This blog for the ‘Day of Archaeology 2013’ is about the East Cretan Peak Sanctuary publication project. We are on the lovely island of Crete where the breeze is gently rippling over the deep blue sea, clouds cluster on the peaks of the high mountains, the cicadas are chirping, the air is scented with Cretan herbs, and at night every star is visible in the velvet dark sky.
Tearing ourselves away from the beauty of our surroundings, we are doing a museum study season in the Ayios Nikolaos museum. Our task is the study of thousands of small clay figurines of people and animals from the peak sanctuaries of the Cretan (Minoan) Bronze Age. The project is a collaboration of archaeologists based in both Ireland and Greece: Professor Costis Davaras (Greek Archaeological Service); Alan Peatfield (Dept of Archaeology, University College Dublin); Christine Morris (Dept of Classics, Trinity College Dublin); Brendan O’Neill (TCD/UCD) who is in charge of the Next Engine 3D scanner.
The overall aim of this project is to publish the finds, especially the figurines, from the East Cretan peak sanctuaries excavated (often to save them from looting) during the 1970s by Professor Davaras, who has generously invited us to collaborate with him. For this work we are fortunate to have funding support from the Irish Research Council for 2012-13.
For the past two weeks we have been working away – cataloguing, photographing and 3D scanning (of which more in a moment) this archaeological material, focusing first of all on the site of Prinias seen here from the road into the town of Sitia. Our day starts with a stop at the Melissa bakery for delicious chortopitas (spinach pies) and freshly brewed coffee. In the museum apotheke (store rooms) we have ample space to spread out and study the figurines – these include representations of men and women, animals large and small, including large bulls and more miniaturized animals – bovines, sheep, goats, and some more unusual creatures – horned beetles, weasels (the Cretan nifitsa) and even the occasional cat. Many of these mountain sanctuaries, including Prinias, also have miniaturized clay models of body parts – legs, arms, half bodies, swollen hands – which were offered as part of a healing cult.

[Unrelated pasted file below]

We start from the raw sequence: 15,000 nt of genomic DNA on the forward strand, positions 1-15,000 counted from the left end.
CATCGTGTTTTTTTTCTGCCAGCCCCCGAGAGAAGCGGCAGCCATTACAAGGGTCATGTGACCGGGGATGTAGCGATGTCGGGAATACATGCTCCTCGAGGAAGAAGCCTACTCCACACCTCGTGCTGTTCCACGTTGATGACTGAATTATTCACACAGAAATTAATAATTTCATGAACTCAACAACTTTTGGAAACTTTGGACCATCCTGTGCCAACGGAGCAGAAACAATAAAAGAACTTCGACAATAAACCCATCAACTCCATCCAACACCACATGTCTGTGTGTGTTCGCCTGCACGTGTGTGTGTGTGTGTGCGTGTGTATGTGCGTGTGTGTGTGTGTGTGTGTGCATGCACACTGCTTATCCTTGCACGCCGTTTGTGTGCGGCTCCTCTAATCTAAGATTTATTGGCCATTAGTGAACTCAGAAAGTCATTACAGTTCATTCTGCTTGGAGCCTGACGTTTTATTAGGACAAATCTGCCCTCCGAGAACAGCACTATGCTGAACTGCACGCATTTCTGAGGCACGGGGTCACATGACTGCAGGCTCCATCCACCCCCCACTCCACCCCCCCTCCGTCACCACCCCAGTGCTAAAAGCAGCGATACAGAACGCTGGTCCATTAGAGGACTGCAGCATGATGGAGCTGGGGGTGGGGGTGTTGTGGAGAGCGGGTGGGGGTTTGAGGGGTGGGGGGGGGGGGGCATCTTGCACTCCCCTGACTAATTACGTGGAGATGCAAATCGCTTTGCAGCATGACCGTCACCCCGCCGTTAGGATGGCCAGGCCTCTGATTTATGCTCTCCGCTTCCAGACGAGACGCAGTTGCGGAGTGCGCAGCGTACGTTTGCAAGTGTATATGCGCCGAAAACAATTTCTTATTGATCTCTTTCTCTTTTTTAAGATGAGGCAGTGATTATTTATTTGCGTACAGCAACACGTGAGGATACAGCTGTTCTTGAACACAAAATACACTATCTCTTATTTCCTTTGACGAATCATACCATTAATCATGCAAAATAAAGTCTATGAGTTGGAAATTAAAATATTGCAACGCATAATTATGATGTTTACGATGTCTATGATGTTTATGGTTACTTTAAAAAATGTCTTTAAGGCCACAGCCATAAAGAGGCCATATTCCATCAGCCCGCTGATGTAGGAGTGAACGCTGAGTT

All these objects were made locally and carried up the mountain, where they were left as part of the rituals performed there. It is not difficult to imagine them being somewhat like modern Greek Orthodox rituals at mountain churches (sometimes even on the very mountains where their Bronze Age ancestors had their peak sanctuaries) – activities that were social, communal, and accompanied by food, drink and much celebration. We are interested in every aspect of the figurines – technology, style, the gender and gestures/postures of the human figurines, the dazzling variety of hair and hat styles, perhaps indicators of social status or age.
Alongside the standard archaeological cataloguing (in a Filemaker Pro database), we are excited to be creating 3D scans of many of the figurines. To date, we have around 150 completed scans. We plan to make these available – and so make Minoan figurines much better known to the wider public – on a website, to complement the more conventional printed publication. The 3D models show off the complexity and character of the figurines more effectively than photographs. The scans also capture subtle details of modeling and can help us to study how the figurines are made. For this latter task, we have also explored making our own Minoan-style figurines – enlisting the help of keen students in Dublin, and, last week, the students on the Priniatikos Pyrgos field school, whom Brendan instructed in the mysteries of making figurines from local Cretan clay. Where there is a 3D model there can also be a 3D print; we have a few sample printed models, and hope to expand on this further for educational use.
Some samples of our scanning work are available on Youtube: